The shot was clean and true and hit me on 17th July, but it didn't hurt half as much as I expected it to.
Perhaps that was because I was too busy grabbing last chances and packing up the family home for a move overseas.
Perhaps it was because I had been mulling over my mid-life crisis for at least nine months beforehand.
Perhaps it was because I was drunk at the time.
Whatever the reason, it turned out that 40 was a pretty big year for me.
Right now, the person stood here looking backwards in a rare moment of snatched peace is a very different one to that frazzled, nervous creature who was packing up boxes and calming little peoples nerves whilst her own unravelled wildly in silence.
Long prior to that time my daily life had become a dumping ground. Huge piles of rubbish, broken dreams, guilt, children, washing and work had built up and buried me underneath them. A huge sign emblazoned with the words 'Just get on with it' was stuck out of the top of the dump and whenever I managed to peak out from underneath those words were all I could see above me.
Perhaps the literal packing of boxes helped clear some of the deluge that had poured down on top of me.
Or perhaps it was just time.
But in one year a seismic shift has taken place.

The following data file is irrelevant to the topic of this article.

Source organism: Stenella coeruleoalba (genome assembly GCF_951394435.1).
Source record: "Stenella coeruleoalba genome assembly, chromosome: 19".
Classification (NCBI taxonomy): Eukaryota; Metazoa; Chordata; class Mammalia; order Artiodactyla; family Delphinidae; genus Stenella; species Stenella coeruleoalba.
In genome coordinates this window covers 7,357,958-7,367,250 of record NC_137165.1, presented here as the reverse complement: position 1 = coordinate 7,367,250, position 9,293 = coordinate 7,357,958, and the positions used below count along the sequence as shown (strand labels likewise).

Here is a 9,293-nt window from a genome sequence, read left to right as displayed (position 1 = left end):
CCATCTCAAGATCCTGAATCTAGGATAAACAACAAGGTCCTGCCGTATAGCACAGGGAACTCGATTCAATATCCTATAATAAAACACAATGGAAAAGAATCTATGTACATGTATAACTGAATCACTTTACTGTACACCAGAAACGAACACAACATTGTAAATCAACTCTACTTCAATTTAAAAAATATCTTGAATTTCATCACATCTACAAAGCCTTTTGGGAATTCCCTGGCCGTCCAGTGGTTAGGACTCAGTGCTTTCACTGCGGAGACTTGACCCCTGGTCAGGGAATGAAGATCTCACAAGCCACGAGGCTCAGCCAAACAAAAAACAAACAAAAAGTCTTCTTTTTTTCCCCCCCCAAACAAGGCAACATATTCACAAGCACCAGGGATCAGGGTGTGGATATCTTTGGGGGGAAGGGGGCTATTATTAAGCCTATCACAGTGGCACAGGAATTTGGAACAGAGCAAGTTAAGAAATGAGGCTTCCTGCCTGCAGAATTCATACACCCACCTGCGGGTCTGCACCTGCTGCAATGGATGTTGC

In place of that shadow there is now lightness and laughter, wisdom and acceptance, strength and understanding.
Part of the shift has undoubtedly been down to finally stretching that unspoken and invisible umbilical chord far enough away from playgrounds, school runs and bedtimes to remember what fun actually felt like.
At first this gentle stretching had to be emboldened by alcohol, but little by little every new extending of the chord, every night out, every child free hangover, every moment re-bonding with friends and family finally brought me to a place where I can walk out that front door with a click of my heels and not feel that heart wrenching pull of the chord backwards until it's time to see them again.
This year has seen me sit outside pubs on balmy evenings hearing strangers life stories. I've headed off on midnight adventures with new found friends. I've danced wildly and badly in pubs and clubs. I've had shouted conversations across tables filled with good food, old friends and buckets of red wine. I've twirled around Barcelona dowsed in glitter and happiness, and I've bonded with 50,000 people in a field as we belted back lyrics of songs long lived to bands long loved.
And each time I've come home afterwards, picked up my 'Mum' hat, and gladly slotted back into my most important role.
The same but different.
You see it's not that I love my children any less than before, it's just that I love life more now.
Bullet no. 41?
|Bonding time with my sister and 50,000 strangers|